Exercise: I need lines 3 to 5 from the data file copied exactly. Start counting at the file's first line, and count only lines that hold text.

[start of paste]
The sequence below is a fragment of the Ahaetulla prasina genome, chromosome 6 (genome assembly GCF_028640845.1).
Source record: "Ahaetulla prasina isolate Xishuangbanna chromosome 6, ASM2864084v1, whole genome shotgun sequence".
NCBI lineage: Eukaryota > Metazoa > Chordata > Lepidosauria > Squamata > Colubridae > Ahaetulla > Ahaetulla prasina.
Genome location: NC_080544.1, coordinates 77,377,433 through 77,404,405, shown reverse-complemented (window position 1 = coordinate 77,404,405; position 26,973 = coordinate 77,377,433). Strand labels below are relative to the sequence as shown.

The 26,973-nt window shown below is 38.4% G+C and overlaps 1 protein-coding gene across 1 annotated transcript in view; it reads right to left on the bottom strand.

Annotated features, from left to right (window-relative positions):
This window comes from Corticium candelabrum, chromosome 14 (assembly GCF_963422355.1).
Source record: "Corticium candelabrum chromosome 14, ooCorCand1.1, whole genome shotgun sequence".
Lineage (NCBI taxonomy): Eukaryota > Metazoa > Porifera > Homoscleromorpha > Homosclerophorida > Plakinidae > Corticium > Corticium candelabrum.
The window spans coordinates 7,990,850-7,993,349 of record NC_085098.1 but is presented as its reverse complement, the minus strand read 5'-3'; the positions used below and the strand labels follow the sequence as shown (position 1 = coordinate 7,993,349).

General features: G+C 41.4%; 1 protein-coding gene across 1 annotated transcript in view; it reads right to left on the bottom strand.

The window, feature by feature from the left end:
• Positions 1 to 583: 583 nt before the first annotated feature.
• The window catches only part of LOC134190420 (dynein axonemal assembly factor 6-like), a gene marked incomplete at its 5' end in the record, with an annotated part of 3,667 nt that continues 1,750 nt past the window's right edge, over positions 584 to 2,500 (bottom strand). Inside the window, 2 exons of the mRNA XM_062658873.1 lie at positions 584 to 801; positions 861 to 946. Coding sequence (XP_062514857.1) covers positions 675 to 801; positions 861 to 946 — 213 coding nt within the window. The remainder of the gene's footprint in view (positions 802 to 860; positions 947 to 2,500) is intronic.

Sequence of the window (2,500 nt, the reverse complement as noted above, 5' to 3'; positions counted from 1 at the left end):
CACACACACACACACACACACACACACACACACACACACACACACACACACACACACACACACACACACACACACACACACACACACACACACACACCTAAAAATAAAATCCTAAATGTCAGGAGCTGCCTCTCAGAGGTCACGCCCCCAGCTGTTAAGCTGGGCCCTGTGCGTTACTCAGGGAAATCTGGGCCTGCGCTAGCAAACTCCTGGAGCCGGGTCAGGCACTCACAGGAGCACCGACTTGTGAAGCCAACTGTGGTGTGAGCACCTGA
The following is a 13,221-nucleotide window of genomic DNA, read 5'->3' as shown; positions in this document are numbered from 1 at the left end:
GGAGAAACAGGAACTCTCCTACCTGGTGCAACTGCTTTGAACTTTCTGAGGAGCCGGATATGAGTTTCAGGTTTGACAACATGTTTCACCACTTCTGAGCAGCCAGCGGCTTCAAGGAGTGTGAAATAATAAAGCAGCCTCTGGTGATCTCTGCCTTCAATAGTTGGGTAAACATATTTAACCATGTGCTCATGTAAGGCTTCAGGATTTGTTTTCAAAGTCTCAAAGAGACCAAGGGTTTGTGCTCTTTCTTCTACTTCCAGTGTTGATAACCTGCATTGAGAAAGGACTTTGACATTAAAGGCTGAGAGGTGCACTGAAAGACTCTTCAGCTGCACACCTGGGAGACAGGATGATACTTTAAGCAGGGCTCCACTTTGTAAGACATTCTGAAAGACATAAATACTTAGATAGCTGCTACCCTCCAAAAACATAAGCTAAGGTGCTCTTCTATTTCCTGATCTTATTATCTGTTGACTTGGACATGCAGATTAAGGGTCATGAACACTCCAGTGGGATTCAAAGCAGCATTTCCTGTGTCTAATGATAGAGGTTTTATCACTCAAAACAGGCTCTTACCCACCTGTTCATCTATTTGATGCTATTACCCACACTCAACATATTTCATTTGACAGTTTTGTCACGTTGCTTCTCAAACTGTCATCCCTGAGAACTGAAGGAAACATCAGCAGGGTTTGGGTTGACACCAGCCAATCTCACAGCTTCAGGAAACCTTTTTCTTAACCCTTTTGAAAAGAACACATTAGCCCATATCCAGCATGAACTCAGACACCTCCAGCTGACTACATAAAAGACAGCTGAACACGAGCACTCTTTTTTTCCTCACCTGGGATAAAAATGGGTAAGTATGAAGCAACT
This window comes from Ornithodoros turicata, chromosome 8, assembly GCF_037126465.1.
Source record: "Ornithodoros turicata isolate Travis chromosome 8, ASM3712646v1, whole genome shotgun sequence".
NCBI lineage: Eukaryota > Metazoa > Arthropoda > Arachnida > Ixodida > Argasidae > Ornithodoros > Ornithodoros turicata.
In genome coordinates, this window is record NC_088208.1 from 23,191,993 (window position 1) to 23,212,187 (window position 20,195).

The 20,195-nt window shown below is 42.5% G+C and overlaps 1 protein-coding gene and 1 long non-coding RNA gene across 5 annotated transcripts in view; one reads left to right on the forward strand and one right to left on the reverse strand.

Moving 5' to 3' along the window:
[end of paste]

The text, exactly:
NCBI lineage: Eukaryota > Metazoa > Chordata > Lepidosauria > Squamata > Colubridae > Ahaetulla > Ahaetulla prasina.
Genome location: NC_080544.1, coordinates 77,377,433 through 77,404,405, shown reverse-complemented (window position 1 = coordinate 77,404,405; position 26,973 = coordinate 77,377,433). Strand labels below are relative to the sequence as shown.

The 26,973-nt window shown below is 38.4% G+C and overlaps 1 protein-coding gene across 1 annotated transcript in view; it reads right to left on the bottom strand.